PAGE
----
The Happiness Equation by Neil Pasricha is the most therapeutic book I've read. The book's central thesis is straightforward:

Want Nothing + Do anything = Have Everything

But I believe the most paradigm-shifting insight came from the first chapter. We are accustomed to believing that in order to be happy, we must work hard and achieve great success, i.e., happiness is a by-product of hard work and success. However, according to the book, this is backward: happiness is the precursor, not the byproduct, of doing great work that will eventually lead to success.

Although it may appear to be counterintuitive at first, the "Be happy first" mindset is reasonable. You are more engaged and focused when you are happy. And when you're engaged and focused, you produce excellent results! In addition, the book suggests research-backed activities that can make people happy in order to start a happiness-work-success flywheel:

  1. Three walks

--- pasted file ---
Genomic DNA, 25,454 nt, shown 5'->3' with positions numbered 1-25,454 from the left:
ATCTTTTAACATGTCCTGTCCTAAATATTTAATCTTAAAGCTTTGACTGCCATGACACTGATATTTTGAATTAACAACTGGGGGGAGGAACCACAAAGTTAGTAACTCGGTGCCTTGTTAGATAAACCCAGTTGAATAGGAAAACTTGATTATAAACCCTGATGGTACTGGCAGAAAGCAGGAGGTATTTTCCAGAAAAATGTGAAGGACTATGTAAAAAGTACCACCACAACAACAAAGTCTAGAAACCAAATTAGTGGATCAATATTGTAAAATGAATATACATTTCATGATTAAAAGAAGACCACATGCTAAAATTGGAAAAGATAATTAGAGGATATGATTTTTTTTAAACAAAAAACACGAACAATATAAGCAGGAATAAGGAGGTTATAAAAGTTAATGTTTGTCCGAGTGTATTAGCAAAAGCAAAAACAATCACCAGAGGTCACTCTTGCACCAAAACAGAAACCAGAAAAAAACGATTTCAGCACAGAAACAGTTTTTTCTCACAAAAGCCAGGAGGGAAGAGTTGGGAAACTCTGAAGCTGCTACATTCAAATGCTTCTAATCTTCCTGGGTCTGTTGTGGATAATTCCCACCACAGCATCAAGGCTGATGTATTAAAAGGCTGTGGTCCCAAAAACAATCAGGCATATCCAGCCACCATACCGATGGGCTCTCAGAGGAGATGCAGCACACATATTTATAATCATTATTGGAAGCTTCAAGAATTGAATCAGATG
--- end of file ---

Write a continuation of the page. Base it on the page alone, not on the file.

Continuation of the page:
2. The 20-minute replay
  3. Random acts of kindness
  4. A complete unplug
  5. Hit Flow
  6. 2-minute meditations
  7. Five gratitudes  

This simple shift in mindset has far-reaching consequences. For one thing, I've noticed that this mindset makes me less frustrated with my output and less likely to overthink whether any activity will be fruitful. I believe the most significant effect was the shift from seeking personal validation for my performance to simply accepting the inherent joy I felt while doing the work.

This book has so many insights, and I'm glad I read it before starting college, where most of us were emotionally challenged and tested. It's also one of my go-to books when I'm feeling down. Most insecurities and unhelpful anxieties are eliminated by adopting this mindset. To be honest, it just makes my daily activities more enjoyable.